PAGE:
How to Create a Feature Wall (Without Going Back to the ’90s)

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The feature wall found favor in the 1990s, when a slew of home renovation TV shows started adding this decorative device to made-over homes week in and week out. Perhaps as a result of this overkill, the idea eventually fell out of favor — until recently. But this time, it’s all about using paint and texture strategically. See what a modern feature wall could do for one of your rooms.

Cozy up. Charcoal may be a dark shade, but it’s also soft and warm. This makes it perfect for adding depth and coziness to a bedroom. In fact, the atmosphere-changing effect of adding this simple color, something you can potentially do in a day, can be delightfully dramatic.

Whereas an all-dark bedroom would be almost cavern-like (which can also be cozy),  otherwise bright-white space retains something of a crisp feel, even with the addition of wood, a sandy-colored rug and green accents. It’s worth noting that the well-ironed bed linen is also key to the crisp look.

Max out the monochrome. Isn’t it interesting how much difference a few shades can make? A dark feature wall behind the bed in an otherwise white room with wood accents — and yet here the atmosphere is even crisper (although with interesting artwork, rumpled bedcovers and smooth, pale floors it’s incredibly inviting). A restricted color palette and the inky black hue chosen for the accent wall do the trick — one often used in Scandinavian style to great effect.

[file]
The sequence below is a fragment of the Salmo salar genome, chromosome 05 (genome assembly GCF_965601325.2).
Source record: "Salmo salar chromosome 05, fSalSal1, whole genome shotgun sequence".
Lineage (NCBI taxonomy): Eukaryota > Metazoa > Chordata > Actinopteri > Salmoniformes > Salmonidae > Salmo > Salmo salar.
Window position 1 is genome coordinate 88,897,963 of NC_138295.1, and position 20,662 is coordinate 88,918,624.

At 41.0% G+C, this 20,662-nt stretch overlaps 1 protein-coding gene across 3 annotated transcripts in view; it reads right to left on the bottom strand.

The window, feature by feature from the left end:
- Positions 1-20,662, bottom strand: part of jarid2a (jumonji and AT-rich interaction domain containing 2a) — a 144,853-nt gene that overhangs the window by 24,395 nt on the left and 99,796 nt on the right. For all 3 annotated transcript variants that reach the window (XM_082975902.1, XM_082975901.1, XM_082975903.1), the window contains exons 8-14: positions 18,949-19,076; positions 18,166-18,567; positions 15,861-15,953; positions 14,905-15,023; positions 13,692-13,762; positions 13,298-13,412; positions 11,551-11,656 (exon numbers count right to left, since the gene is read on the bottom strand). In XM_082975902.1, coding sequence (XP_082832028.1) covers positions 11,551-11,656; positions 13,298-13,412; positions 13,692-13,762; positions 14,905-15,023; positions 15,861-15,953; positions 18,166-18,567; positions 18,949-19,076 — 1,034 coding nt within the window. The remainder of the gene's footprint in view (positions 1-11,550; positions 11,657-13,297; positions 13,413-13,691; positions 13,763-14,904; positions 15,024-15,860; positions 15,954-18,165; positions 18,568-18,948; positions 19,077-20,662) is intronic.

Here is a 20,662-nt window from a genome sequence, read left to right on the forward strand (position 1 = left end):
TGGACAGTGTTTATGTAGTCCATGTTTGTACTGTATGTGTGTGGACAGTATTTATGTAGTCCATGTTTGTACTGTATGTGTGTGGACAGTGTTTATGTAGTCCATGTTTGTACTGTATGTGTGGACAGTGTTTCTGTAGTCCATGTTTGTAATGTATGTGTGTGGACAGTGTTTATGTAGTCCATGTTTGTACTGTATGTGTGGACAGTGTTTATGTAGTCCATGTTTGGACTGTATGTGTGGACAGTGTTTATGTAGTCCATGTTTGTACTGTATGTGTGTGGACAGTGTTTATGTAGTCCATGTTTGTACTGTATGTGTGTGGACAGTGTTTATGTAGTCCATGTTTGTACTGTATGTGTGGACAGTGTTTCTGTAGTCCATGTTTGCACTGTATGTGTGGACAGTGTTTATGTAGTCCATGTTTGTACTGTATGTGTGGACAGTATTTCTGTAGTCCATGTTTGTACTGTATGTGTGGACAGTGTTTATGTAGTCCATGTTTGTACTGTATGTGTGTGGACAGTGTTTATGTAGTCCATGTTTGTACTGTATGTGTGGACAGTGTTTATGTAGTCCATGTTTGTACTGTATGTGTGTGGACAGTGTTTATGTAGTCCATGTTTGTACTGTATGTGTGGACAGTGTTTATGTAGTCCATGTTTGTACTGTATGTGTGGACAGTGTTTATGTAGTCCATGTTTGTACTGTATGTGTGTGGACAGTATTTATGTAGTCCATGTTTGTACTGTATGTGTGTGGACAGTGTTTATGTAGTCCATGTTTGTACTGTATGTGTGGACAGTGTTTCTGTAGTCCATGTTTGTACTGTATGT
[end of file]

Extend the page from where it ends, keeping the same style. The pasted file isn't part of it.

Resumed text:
Add a hint of pink. Pale neutrals — oat-colored upholstery, woven natural rug, various different woods — already work well to add texture and depth to this white-painted room. But that gently glowing wall behind the dining table is quite unexpected and really lifts the whole feel of the room, giving it a shot of edginess.

Extend your garden. A room as sunny as this can take a strong wall color — especially on just one wall — without losing any of its airy, outdoorsy feel.

Make it multicolored. Why stop at one shade? When you’re not tackling every wall in a room, you can afford to go bolder. Remember, it will really help things look cohesive if you pick up the wall colors elsewhere in the room — A note the unifying effect of the table lamp, the chair and the pillows. If you’re tackling this sort of design, do invest in proper paint-blocking masking tape, which will ensure crisp edges to your paintwork.

Here, it’s also interesting to note the effect that painting a back wall can have on the sense of depth in a space. If you have a room that feels a little cramped, a dark color on the far wall will cause that wall to recede, thus visually expanding the space.

Alix Flamm is an interior designer working in the Irvine, Tustin, Newport Beach, Laguna Beach, Mission Viejo area of Orange County, California.